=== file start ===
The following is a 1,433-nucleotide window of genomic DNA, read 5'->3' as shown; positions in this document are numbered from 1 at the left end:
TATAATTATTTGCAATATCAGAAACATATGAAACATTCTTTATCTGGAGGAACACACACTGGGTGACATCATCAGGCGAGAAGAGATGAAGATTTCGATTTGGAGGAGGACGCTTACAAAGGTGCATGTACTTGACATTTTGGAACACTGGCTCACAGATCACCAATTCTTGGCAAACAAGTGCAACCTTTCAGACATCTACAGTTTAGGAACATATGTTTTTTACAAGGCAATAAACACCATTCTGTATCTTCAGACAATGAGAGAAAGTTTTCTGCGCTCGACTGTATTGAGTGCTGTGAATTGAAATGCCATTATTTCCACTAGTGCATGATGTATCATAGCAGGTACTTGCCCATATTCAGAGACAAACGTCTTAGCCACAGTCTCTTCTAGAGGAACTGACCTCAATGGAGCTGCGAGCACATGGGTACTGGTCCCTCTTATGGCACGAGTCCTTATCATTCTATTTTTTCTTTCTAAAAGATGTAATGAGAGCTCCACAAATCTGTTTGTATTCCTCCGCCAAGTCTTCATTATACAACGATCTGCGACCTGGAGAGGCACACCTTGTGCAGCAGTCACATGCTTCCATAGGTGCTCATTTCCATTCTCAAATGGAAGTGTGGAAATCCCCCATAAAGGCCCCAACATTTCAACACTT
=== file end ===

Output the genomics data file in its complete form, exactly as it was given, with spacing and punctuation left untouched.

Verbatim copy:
The following is a 1,433-nucleotide window of genomic DNA, read 5'->3' as shown; positions in this document are numbered from 1 at the left end:
TATAATTATTTGCAATATCAGAAACATATGAAACATTCTTTATCTGGAGGAACACACACTGGGTGACATCATCAGGCGAGAAGAGATGAAGATTTCGATTTGGAGGAGGACGCTTACAAAGGTGCATGTACTTGACATTTTGGAACACTGGCTCACAGATCACCAATTCTTGGCAAACAAGTGCAACCTTTCAGACATCTACAGTTTAGGAACATATGTTTTTTACAAGGCAATAAACACCATTCTGTATCTTCAGACAATGAGAGAAAGTTTTCTGCGCTCGACTGTATTGAGTGCTGTGAATTGAAATGCCATTATTTCCACTAGTGCATGATGTATCATAGCAGGTACTTGCCCATATTCAGAGACAAACGTCTTAGCCACAGTCTCTTCTAGAGGAACTGACCTCAATGGAGCTGCGAGCACATGGGTACTGGTCCCTCTTATGGCACGAGTCCTTATCATTCTATTTTTTCTTTCTAAAAGATGTAATGAGAGCTCCACAAATCTGTTTGTATTCCTCCGCCAAGTCTTCATTATACAACGATCTGCGACCTGGAGAGGCACACCTTGTGCAGCAGTCACATGCTTCCATAGGTGCTCATTTCCATTCTCAAATGGAAGTGTGGAAATCCCCCATAAAGGCCCCAACATTTCAACACTT